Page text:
If there is one point on which history repeats itself, it is this: that at certain fixed intervals the Russian Empire feels a need of expansion; that that necessity is usually gratified at the expense of the Turk; that the other Powers, or some of them, take alarm, and attempt measures for curtailing the operation, with much the same result that the process of pruning produces on a healthy young tree. One of these periods had occurred in 1791.
More than that was happening in Catherine the Great’s Russia. On 6 December 1788 her chief minister, Prince Potemkin, as part of a concerted strategy of Russian advances to the south, had won the greatest victory of his life in securing the huge fortress of Ochakov which controlled the mouths of the strategically crucial Dnieper and Bug rivers. With around 15,000 men, he had attacked in the early morning and slain some 10,000 Turks. As Simon Sebag Montefiore wrote of this strategic triumph:
The Turks were killed in such numbers and in such density that they fell in piles, over which the Comte De Damas [A French adventurer and cousin of Talleyrand who commanded one of Potemkin’s armies] and his men trampled, their legs sinking into bleeding bodies. ‘We found ourselves covered in gore and shattered brains’ – but inside the town. The bodies were so closely packed that Damas had to advance by stepping from body to body until his left foot slipped into a heap of gore, three of four corpses deep, and straight into the mouth of a wounded Turk underneath. The jaws clamped so hard on his heel that they tore away a piece of his boot.
There was so much plunder that soldiers captured handfuls of diamonds, pearls and gold that could be bought round the camp the next day for almost nothing. No one even bothered to steal silver. Potemkin saved an emerald the size of an egg for his Empress. ‘Turkish blood flowed like rivers,’ Russian soldiers sang as they marched into the next century. ‘And the Pasha fell to his knees before Potemkin.’
Massacres are easy to make and hard to clear up. There were so many Turkish bodies that they could not all be buried, even if the ground had been soft enough to do so. The cadavers were piled in carts and taken out to the Liman where they were dumped on the ice. Still moist with gore, they froze there into macabre blood-blackened pyramids. The Russian ladies took their sledges out on to the ice to admire them.
Over the following eleven months Potemkin captured most of the lower Danube and soon there was only the Turkish stronghold of Ismail in his way. This was assailed by 60,000 ‘ursomaniacs’ as the Prussians described the Russians. Ismail assumed the incarnadine horror of a Dantean hell. As the:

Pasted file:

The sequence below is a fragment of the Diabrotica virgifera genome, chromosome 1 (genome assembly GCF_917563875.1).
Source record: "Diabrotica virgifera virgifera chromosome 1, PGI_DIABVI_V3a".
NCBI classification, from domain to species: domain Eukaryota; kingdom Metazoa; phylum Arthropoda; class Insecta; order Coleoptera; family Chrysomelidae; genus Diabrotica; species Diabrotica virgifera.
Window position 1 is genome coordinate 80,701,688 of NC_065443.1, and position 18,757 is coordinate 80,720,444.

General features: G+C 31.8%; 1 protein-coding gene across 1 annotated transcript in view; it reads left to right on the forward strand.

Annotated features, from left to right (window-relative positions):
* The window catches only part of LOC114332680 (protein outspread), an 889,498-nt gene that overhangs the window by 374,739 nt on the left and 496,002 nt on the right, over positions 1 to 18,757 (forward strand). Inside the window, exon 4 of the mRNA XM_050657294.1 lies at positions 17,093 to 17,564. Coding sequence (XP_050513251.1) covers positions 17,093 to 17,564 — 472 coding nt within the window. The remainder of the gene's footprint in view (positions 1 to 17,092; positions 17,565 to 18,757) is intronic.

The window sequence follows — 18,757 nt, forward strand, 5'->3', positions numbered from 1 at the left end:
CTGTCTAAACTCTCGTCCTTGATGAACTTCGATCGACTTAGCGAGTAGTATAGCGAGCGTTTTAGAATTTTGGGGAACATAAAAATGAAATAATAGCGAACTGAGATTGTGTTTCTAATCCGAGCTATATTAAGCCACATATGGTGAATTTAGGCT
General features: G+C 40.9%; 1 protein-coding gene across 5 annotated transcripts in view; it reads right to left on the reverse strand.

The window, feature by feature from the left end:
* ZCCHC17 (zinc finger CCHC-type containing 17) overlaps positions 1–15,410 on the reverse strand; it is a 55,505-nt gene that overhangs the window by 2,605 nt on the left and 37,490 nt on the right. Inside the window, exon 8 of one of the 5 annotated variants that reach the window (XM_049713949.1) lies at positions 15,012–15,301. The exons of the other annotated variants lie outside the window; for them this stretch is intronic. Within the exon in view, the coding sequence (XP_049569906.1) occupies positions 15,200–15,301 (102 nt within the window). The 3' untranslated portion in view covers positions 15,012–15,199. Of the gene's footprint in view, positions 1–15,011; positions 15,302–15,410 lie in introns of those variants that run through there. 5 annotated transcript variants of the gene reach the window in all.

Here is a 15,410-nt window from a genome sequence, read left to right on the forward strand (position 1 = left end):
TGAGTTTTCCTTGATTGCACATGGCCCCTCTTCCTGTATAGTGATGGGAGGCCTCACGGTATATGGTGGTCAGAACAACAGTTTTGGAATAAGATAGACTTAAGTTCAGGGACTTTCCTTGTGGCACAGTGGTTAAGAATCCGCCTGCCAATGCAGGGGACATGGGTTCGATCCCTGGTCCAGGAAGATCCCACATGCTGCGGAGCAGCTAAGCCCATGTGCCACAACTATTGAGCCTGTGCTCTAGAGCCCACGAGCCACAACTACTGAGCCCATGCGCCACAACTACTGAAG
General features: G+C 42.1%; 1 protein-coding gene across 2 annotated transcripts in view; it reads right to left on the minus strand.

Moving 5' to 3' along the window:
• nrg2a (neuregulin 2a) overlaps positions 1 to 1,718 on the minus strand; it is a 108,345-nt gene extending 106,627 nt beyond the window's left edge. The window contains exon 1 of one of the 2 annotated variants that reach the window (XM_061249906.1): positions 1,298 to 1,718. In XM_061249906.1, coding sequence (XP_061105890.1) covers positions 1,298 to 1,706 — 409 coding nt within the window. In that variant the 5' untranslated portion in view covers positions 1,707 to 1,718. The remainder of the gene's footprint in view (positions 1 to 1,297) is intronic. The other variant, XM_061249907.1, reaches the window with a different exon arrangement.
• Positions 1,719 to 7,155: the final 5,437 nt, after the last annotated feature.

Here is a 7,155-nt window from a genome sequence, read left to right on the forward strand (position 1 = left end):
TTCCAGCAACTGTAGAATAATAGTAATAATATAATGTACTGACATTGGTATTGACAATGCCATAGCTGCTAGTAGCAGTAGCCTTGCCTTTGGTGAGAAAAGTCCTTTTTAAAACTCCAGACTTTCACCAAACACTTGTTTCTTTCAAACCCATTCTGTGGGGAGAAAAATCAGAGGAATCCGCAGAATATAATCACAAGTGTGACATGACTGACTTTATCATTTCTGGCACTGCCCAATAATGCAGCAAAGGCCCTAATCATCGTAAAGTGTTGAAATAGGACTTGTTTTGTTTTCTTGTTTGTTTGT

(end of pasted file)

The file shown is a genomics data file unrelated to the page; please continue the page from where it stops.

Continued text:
‘ursomaniacs’ screamed ‘Hurrah’ and ‘Catherine II’, and the Turks fell back, they were overtaken again by the lust for havoc, a fever of blood madness to kill everything they could find. ‘The most horrible carnage followed,’ Damas recalled, ‘the most unequalled butchery. It is no exaggeration to say that the gutters of the town were dyed with blood. Even women and children fell victims to the rage.’
These spectacular victories were not about to be abandoned by either Catherine or Potemkin easily. However, in later 1790, Pitt, flushed by a minor diplomatic success over a British ship seized by the Spanish, decided to rein in the Russian bear: this was urged upon him by Britain’s unstable treaty ally, Prussia, which was deeply concerned by Russian expansion. The usually cautious Pitt took on Catherine’s Russia, which had proved unco-operative over a settlement in central Germany as well as over trade. Angry at Britain’s alliance with Prussia, Catherine had established relations with the leader of the British opposition, Charles James Fox. The Russians may even have instigated Spain’s seizure of the ship.
Deploying a large fleet of thirty-six big ships to the Baltic, Pitt blatantly threatened Russia, saying that unless Ochakov was restored to the Turks Britain would attack with the aid of 80,000 Prussians, as well as Turks and Poles, with which Russia was already at war. It was an extraordinary threat and one for which the British public was wholly unprepared. Virtually no one had ever heard of Ochakov and most people preferred the Russians to the heathen Turks. A huge outcry against war exploded around the country, and Fox made a withering speech denouncing the whole enterprise. Although Pitt won parliamentary majorities, they were by smaller and smaller margins: his aide Grenville was implacably opposed to the whole misconceived idea. Finally Pitt was forced to revoke the Anglo-Prussian ultimatum – not knowing that Potemkin was trying to persuade Catherine to give way. According to Sebag Montefiore: